Saturday, February 18, 2012

Wrestling the Voices

Been having trouble writing lately.

I'm working on a project that I hope will turn into a web-based series of free short stories from The Fourth Dimension universe.  Much has happened to Arus since we last saw him, and when Volume IV rolls around, a number of years will have passed.  So I wanted to give readers a chance to learn a bit about what he's thus far encountered during his time as a soldier for the Aeden Alliance.

The problem I'm facing is that I am getting far too picky with my sentences.  I'm just agonizing over every single word.  With each sentence I write, I stare and reread it over and over, picking out useless words, tangled phrases, and repetitive language.  As a result, I'll sit at the computer for an hour and type three sentences.

I'm no expert on the English language.  For example, I don't know if "English" in that last sentence is supposed to be capitalized or not.  If you asked me to identify a dangling participle or to conjugate a verb, I'd have no clue what you're talking about.  I didn't major in English or Journalism in college, and I wasn't a straight-A student in grade school.  So I don't have any formal training to tell me what is right and what is wrong when writing a book.  I just write what feels right.

These days, twenty minutes at my computer goes something like this: Write a sentence, delete it, write half of a new one, delete that, write another one, reword it, reword it again, reword one more time, delete it, check facebook, delete the whole paragraph, get a soda, and start again. 

There was a time when I just sat down, wrote the story, and then went over it again later to edit in/out words, sentences, grammar, or punctuation as necessary.  I need to get back to that, because lately I've been wrestling with OCD and the nagging voice in the back of my head that's whispering, "You know you're going to change that sentence.  Why move on to the next scene when you know you're going to change this one?  Better to fix it now so you won't have to come back."  I spend too much time rewriting and rewriting what I rewrote (and, admittedly, checking websites because my brain has the attention span of ... well, something with a really short attention span).

I guess the point I'm trying make is:  New content is on the way, but I ask for your patience and understanding while I wrestle the voices in my head.

God bless,


  1. What it sounds like to me Kevin is that you're becoming an author...not just a writer. Three sentences you're happy with, or even one, sometimes, needs to be enough. I tell my clients to resist the urge to edit while they write, which is what you're doing. Most of them, however, are writing one book of memoir and they do not hope or expect to become authors.

    You, on the other hand, are refining a skill that you plan to take further. I think the more you write, the more you edit and it's a natural refining process until you get to a stage (maybe a book or two down the road) where you hear your voice clearly the first time and you start to edit less WHILE you write. William Zinsser would say that what you are doing is an absolutely essential part of good writing. I highly recommend his book, On Writing Well. It really helped my find my authentic voice and it continues to help me in the editing stages of everything I write.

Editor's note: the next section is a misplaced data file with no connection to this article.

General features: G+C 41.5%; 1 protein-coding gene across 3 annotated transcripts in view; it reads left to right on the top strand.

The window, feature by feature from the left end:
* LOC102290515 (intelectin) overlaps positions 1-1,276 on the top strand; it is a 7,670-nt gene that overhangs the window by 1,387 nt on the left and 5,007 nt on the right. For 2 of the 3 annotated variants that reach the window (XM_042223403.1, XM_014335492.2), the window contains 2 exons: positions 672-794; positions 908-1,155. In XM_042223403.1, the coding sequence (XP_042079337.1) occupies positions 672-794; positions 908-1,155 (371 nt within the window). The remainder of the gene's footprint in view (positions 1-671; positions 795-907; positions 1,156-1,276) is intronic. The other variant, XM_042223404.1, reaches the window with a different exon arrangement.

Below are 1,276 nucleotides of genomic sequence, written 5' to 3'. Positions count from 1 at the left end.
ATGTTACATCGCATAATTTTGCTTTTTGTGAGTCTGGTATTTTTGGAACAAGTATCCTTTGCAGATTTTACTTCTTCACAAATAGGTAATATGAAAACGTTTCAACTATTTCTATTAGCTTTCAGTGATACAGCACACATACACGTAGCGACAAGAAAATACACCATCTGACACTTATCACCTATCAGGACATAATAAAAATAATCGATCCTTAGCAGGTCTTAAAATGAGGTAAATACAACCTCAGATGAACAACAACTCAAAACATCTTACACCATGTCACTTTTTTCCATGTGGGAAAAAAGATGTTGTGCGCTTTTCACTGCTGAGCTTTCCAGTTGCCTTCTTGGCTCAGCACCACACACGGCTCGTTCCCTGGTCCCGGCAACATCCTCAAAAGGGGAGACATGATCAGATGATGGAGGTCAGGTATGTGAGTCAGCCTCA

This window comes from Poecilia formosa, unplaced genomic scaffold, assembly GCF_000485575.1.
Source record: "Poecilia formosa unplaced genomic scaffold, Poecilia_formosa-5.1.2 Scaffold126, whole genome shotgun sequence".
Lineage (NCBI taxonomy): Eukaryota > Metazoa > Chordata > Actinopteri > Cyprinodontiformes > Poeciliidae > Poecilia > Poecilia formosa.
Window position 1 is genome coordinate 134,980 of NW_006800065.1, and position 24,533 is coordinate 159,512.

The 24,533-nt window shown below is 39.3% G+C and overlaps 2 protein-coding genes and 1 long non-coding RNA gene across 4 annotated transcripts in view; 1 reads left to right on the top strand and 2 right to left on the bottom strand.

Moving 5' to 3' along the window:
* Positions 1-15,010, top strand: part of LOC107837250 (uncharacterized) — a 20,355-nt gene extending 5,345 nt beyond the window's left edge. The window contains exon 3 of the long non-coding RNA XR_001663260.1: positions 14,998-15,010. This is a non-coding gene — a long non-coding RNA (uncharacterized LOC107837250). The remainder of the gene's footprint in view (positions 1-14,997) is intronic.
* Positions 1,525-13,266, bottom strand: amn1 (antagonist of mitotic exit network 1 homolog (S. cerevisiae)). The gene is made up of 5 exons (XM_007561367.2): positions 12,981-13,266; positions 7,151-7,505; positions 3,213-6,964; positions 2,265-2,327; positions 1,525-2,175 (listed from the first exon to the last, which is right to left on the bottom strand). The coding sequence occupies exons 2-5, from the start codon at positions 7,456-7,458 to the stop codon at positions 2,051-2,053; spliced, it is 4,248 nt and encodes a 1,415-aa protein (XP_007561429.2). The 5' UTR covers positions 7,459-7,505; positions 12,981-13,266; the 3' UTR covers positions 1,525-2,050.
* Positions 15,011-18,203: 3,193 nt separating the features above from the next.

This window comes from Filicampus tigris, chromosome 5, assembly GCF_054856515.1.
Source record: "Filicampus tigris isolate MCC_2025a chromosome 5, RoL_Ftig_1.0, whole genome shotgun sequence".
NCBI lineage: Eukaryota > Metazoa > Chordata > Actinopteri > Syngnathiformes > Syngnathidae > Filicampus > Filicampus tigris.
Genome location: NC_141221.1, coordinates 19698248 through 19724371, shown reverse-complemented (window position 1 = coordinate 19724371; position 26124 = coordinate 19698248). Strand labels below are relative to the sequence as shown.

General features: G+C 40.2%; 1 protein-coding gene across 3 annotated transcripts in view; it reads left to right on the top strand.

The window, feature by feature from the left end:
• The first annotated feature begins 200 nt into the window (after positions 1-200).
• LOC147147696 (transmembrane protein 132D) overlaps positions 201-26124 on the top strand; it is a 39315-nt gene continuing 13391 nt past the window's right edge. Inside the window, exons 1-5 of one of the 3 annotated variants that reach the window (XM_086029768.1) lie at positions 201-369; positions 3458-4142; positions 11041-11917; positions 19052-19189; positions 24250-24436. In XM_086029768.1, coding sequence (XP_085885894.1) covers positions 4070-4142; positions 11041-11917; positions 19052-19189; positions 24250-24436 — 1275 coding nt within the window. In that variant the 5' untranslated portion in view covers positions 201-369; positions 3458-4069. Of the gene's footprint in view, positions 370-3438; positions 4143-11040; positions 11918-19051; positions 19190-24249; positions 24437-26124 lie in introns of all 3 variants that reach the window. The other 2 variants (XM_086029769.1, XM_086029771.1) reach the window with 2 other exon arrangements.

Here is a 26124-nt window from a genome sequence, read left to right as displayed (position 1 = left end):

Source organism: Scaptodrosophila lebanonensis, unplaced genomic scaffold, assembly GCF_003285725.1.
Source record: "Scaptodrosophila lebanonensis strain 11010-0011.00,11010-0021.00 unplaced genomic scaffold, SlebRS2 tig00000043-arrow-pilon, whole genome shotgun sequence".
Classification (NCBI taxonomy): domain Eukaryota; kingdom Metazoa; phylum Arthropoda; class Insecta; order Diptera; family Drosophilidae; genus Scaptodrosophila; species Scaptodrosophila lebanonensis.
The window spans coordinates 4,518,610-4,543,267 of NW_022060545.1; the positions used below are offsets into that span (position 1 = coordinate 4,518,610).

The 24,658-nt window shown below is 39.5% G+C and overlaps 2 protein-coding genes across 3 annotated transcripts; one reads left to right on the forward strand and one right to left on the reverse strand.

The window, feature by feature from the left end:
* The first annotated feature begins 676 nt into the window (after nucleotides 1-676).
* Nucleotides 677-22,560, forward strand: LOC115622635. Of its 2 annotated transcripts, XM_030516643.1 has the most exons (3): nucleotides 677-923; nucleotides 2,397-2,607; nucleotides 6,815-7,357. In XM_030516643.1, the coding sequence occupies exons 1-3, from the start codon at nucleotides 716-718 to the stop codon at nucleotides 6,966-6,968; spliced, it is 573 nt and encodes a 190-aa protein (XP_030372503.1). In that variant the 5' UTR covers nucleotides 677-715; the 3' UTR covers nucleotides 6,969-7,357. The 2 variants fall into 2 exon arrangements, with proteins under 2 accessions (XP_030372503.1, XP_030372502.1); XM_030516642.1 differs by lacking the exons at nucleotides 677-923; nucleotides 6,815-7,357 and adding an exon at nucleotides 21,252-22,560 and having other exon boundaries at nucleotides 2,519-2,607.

I always tell my clients: Don't ever fall so in love with a sentence or a paragraph you've written, that you cannot strike it out without a moment's hesitation, if the result is that the piece, as a whole, is better.

    As for grammar, punctuation and sentence structure, that's what editors are for; however, The Grammar Girl is my "go-to" resource when I need a quick answer. Also, I could not live...uh, I mean write without my favourite style books. Find one you like and stick with it. (My favourites are Fowler's and Canadian Manual of Style, but if you are in the US you would probably prefer Chicago Manual of Style). But don't get too bogged down by all that stuff in the initial writing stages. I've actually written something about this recently...and how it relates to the inner critic. Just about finished so I will blog about it soon.

    By the way, English is always capitalized, as is any language or nationality (French, German, etc.). Keep writing, Kevin! One perfect sentence is a thing of beauty!

  2. Great post and great comment from Christine. I'm not offering advice, but when I get stuck I do the exercise where you just write for ten minutes or fifteen minutes. Doesn't matter what comes out, the important thing is to keep the hand moving on the page. That'll sometimes loosen things up so I can get a few more sentences down before I start analyzing every word. Good luck...

  3. I write full time these days, but I have nothing more than what, I suppose, America would describe as a High School education with some college afterwards.

    When I'm working on any novel, I tend to write the first draft in about a month to six week, and that's because I DON'T stop to pick my words. The finished product can take anything up to two years.

    Not sure how to guide you, Kevin, other than to say set yourself a target. A minimum of 1,000-2,000 words a day and see if that helps.

    Having said that, I'm fond of saying, "When you're writing, there are no rules."

  4. Good motto, DW96 - Thank you so much :)